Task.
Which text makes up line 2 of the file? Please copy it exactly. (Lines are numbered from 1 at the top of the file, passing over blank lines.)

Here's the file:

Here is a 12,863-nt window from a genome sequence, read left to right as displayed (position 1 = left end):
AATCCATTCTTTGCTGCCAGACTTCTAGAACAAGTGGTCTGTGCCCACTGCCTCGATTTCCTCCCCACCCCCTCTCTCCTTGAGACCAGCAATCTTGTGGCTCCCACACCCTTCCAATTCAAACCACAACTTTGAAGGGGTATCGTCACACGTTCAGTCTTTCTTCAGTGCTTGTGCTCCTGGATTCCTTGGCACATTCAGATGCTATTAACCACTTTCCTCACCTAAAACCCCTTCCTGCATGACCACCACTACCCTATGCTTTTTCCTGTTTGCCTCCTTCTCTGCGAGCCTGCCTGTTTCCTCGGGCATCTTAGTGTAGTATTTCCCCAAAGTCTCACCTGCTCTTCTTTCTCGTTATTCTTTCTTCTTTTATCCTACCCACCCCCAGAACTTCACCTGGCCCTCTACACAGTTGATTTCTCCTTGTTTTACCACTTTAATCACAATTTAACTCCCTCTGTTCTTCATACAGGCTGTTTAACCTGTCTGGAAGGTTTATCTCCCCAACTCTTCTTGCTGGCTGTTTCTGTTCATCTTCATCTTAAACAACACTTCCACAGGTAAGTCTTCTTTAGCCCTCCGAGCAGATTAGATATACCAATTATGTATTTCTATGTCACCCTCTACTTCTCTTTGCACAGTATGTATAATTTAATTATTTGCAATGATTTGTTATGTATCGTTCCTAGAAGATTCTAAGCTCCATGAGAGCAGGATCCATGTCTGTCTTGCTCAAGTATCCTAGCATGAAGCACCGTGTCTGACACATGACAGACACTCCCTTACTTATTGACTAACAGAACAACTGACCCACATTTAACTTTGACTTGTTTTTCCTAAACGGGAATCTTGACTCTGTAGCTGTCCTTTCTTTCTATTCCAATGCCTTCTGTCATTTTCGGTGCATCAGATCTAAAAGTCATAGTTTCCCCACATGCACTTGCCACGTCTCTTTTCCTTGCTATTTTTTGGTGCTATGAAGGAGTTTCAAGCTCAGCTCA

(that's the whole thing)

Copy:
AATCCATTCTTTGCTGCCAGACTTCTAGAACAAGTGGTCTGTGCCCACTGCCTCGATTTCCTCCCCACCCCCTCTCTCCTTGAGACCAGCAATCTTGTGGCTCCCACACCCTTCCAATTCAAACCACAACTTTGAAGGGGTATCGTCACACGTTCAGTCTTTCTTCAGTGCTTGTGCTCCTGGATTCCTTGGCACATTCAGATGCTATTAACCACTTTCCTCACCTAAAACCCCTTCCTGCATGACCACCACTACCCTATGCTTTTTCCTGTTTGCCTCCTTCTCTGCGAGCCTGCCTGTTTCCTCGGGCATCTTAGTGTAGTATTTCCCCAAAGTCTCACCTGCTCTTCTTTCTCGTTATTCTTTCTTCTTTTATCCTACCCACCCCCAGAACTTCACCTGGCCCTCTACACAGTTGATTTCTCCTTGTTTTACCACTTTAATCACAATTTAACTCCCTCTGTTCTTCATACAGGCTGTTTAACCTGTCTGGAAGGTTTATCTCCCCAACTCTTCTTGCTGGCTGTTTCTGTTCATCTTCATCTTAAACAACACTTCCACAGGTAAGTCTTCTTTAGCCCTCCGAGCAGATTAGATATACCAATTATGTATTTCTATGTCACCCTCTACTTCTCTTTGCACAGTATGTATAATTTAATTATTTGCAATGATTTGTTATGTATCGTTCCTAGAAGATTCTAAGCTCCATGAGAGCAGGATCCATGTCTGTCTTGCTCAAGTATCCTAGCATGAAGCACCGTGTCTGACACATGACAGACACTCCCTTACTTATTGACTAACAGAACAACTGACCCACATTTAACTTTGACTTGTTTTTCCTAAACGGGAATCTTGACTCTGTAGCTGTCCTTTCTTTCTATTCCAATGCCTTCTGTCATTTTCGGTGCATCAGATCTAAAAGTCATAGTTTCCCCACATGCACTTGCCACGTCTCTTTTCCTTGCTATTTTTTGGTGCTATGAAGGAGTTTCAAGCTCAGCTCA